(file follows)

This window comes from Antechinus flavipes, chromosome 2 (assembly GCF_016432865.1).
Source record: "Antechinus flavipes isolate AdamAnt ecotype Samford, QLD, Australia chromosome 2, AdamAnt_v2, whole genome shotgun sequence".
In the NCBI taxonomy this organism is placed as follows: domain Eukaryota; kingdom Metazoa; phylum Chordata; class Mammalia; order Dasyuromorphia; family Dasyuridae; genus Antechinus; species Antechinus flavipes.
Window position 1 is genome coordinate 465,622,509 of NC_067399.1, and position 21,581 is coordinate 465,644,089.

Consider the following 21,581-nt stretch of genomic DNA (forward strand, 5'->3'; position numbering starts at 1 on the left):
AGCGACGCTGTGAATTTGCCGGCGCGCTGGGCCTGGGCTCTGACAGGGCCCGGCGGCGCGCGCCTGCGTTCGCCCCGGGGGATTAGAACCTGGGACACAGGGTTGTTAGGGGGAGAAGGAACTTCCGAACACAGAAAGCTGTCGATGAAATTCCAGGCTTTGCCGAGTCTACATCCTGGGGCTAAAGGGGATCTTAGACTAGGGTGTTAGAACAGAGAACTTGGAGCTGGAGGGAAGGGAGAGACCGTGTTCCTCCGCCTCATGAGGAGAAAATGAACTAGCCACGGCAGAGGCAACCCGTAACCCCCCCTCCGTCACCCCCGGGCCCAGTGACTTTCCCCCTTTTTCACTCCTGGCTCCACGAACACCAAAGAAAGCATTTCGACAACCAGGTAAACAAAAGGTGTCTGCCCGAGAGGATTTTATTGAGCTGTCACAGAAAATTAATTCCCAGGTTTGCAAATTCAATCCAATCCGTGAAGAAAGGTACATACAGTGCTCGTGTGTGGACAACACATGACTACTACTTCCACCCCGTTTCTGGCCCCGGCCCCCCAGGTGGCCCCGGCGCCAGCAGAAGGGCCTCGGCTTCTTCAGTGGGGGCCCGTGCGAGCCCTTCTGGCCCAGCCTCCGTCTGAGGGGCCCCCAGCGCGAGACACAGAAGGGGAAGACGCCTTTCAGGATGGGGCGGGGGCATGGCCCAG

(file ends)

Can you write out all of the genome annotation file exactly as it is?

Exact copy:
This window comes from Antechinus flavipes, chromosome 2 (assembly GCF_016432865.1).
Source record: "Antechinus flavipes isolate AdamAnt ecotype Samford, QLD, Australia chromosome 2, AdamAnt_v2, whole genome shotgun sequence".
In the NCBI taxonomy this organism is placed as follows: domain Eukaryota; kingdom Metazoa; phylum Chordata; class Mammalia; order Dasyuromorphia; family Dasyuridae; genus Antechinus; species Antechinus flavipes.
Window position 1 is genome coordinate 465,622,509 of NC_067399.1, and position 21,581 is coordinate 465,644,089.

Consider the following 21,581-nt stretch of genomic DNA (forward strand, 5'->3'; position numbering starts at 1 on the left):
AGCGACGCTGTGAATTTGCCGGCGCGCTGGGCCTGGGCTCTGACAGGGCCCGGCGGCGCGCGCCTGCGTTCGCCCCGGGGGATTAGAACCTGGGACACAGGGTTGTTAGGGGGAGAAGGAACTTCCGAACACAGAAAGCTGTCGATGAAATTCCAGGCTTTGCCGAGTCTACATCCTGGGGCTAAAGGGGATCTTAGACTAGGGTGTTAGAACAGAGAACTTGGAGCTGGAGGGAAGGGAGAGACCGTGTTCCTCCGCCTCATGAGGAGAAAATGAACTAGCCACGGCAGAGGCAACCCGTAACCCCCCCTCCGTCACCCCCGGGCCCAGTGACTTTCCCCCTTTTTCACTCCTGGCTCCACGAACACCAAAGAAAGCATTTCGACAACCAGGTAAACAAAAGGTGTCTGCCCGAGAGGATTTTATTGAGCTGTCACAGAAAATTAATTCCCAGGTTTGCAAATTCAATCCAATCCGTGAAGAAAGGTACATACAGTGCTCGTGTGTGGACAACACATGACTACTACTTCCACCCCGTTTCTGGCCCCGGCCCCCCAGGTGGCCCCGGCGCCAGCAGAAGGGCCTCGGCTTCTTCAGTGGGGGCCCGTGCGAGCCCTTCTGGCCCAGCCTCCGTCTGAGGGGCCCCCAGCGCGAGACACAGAAGGGGAAGACGCCTTTCAGGATGGGGCGGGGGCATGGCCCAG